EN 608 – 002 R – 2:00 – 4:30 Estes
Forms Special Topics: The Arts of Adaptation
Because a majority of successful (i.e. money-making) films and television shows are based on existing intellectual property—novels, comics, nonfiction books and articles, older film and TV— there is demand for writers who can re-imagine extant material for the screen. In this course, we will study representative examples of works that have been adapted into screenplays, examining the formal, narrative, and sometimes inspired moves writers make to create compelling cinematic stories. As a project, you will adapt a work of your choice into a screenplay or television pilot.
EN 608 – 003
T – 10:00 – 12:30 Maples
Forms Special Topics: From Stars to Constellation: Structures of the Poetry Collection
What makes a group of poems a poetry collection? This course will explore how writers and editors of poems employ thematic structuring, sequencing, and patterning to create a single, resonate work of art. To that end, we will identify repetitive structures and threads of a collection. We will study their strategic placement with an eye for how the overall structure impacts the experience of the reader. We will speculate: 1) on the writer’s purpose for inclusion of poems, 2) on the editor’s method of sequencing the poems as they appear. Participants will ultimately be invited to consider methods for patterning their own portfolios and collections. How do we determine which of our poems “speak” to each other? How can we sequence our poetry to create the experiences we want for our readers?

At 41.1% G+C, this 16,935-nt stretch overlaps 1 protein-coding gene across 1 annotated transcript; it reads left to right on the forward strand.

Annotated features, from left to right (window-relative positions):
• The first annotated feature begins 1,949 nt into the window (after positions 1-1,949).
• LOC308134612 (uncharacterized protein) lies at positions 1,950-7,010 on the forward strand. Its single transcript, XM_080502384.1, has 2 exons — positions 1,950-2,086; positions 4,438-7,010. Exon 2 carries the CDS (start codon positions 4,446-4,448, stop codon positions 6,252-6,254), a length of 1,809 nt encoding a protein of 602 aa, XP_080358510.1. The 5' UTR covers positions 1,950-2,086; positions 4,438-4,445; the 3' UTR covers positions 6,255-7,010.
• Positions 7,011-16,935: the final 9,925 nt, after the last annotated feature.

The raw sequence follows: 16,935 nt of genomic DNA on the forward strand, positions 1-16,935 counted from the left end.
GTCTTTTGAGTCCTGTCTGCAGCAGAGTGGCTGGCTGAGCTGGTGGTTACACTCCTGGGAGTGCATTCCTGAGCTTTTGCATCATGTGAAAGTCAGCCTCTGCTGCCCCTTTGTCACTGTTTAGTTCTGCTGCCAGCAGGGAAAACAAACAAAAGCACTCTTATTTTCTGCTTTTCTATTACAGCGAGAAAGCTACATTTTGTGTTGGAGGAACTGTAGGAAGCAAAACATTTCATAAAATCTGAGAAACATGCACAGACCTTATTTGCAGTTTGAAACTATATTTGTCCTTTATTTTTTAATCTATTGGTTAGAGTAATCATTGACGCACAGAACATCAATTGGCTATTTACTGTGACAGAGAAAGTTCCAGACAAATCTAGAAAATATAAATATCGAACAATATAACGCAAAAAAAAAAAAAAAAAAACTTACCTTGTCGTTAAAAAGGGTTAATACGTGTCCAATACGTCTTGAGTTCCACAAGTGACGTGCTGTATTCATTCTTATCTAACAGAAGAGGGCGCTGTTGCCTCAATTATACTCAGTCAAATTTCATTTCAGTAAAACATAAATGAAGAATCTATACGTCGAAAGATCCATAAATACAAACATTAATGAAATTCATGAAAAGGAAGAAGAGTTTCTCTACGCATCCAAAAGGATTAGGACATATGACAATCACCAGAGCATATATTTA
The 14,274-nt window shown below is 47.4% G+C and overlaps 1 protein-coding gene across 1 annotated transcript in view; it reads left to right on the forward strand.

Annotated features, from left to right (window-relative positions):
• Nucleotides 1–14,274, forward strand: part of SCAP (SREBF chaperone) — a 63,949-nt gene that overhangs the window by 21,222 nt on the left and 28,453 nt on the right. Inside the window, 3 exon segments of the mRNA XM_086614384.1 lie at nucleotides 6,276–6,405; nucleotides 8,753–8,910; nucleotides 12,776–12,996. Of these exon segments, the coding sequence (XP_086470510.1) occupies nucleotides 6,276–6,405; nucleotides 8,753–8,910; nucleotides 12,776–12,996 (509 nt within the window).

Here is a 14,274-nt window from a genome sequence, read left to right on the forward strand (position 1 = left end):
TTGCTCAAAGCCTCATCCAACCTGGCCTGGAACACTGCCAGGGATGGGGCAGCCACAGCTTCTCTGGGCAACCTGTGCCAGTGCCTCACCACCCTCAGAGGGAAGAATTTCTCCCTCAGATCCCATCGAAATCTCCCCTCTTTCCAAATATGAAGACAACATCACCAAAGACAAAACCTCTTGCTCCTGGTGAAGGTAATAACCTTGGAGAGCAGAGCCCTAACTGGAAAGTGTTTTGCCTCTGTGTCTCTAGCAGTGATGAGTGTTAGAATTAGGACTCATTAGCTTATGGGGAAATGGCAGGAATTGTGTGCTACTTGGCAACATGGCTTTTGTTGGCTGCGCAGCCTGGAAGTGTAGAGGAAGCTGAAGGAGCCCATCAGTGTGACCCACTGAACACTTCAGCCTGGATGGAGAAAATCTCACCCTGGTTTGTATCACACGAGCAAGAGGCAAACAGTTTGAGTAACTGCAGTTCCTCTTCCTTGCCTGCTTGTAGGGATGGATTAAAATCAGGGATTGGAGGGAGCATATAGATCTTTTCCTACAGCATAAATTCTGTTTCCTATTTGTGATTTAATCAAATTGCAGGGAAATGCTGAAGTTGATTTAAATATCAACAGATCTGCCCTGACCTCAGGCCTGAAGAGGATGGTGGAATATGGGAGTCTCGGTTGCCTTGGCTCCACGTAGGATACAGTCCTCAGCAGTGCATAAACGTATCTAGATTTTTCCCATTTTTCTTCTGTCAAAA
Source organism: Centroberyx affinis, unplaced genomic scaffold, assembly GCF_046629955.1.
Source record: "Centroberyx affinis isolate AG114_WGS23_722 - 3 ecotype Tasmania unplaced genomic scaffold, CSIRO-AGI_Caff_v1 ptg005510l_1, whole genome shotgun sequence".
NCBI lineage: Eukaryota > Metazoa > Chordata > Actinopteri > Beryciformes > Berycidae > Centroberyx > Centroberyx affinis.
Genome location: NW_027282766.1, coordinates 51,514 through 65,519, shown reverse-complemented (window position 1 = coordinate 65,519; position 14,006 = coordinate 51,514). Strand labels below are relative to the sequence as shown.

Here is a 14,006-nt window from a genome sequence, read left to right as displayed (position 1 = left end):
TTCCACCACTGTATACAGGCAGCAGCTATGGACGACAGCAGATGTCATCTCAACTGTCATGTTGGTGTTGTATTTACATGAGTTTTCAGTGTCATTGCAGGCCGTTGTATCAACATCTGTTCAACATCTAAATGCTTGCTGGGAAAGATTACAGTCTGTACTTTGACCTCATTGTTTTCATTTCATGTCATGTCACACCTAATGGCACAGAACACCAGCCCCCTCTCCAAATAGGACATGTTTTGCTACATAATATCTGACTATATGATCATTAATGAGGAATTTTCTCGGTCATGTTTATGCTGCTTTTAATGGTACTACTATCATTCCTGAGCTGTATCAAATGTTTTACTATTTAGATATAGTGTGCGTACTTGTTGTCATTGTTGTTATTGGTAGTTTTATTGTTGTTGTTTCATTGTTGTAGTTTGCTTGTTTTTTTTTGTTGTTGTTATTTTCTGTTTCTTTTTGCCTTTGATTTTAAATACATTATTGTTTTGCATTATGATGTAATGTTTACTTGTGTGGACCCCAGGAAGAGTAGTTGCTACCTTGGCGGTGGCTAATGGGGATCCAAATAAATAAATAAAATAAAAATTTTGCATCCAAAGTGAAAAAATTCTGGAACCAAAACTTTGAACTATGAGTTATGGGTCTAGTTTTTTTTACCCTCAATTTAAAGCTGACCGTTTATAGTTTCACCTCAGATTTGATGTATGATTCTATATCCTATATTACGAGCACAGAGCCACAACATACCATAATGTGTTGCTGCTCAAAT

EN 608 – 004 M – 2:00 – 4:30 Wells
Forms Special Topics: Putting the Rat in Art
The purpose of this class is simple: to generate new writing with consistent and scheduled frequency so that you bypass the internal critic and get to an unexpected place, produce work you might not have produced otherwise. There are many ways to catalyze the subterranean intellect, which burbles away in the shadowy and consciously inaccessible recesses of the imagination. Constraints or prompts are one way to do it, in part because they appear to reduce the immediate stakes and distract us with a problem to solve. Raymond Queneau says the way OuLiPo writers, those mathematical formalists, disengage that stymieing critic is by becoming rats who themselves construct the maze from which they try to escape. Writing quickly is another way to dodge the censor. But we will also put this approach to work in the workshop conversation itself, coming up with different constraints each week that will dictate the mode of response—one week haiku, say, the next week Tarot. We’ll provide first-blush feedback in different forms, offering impressions, prophecies, associations, constellations, in which we reflect back to the writer that wild array of things the work allows us to see.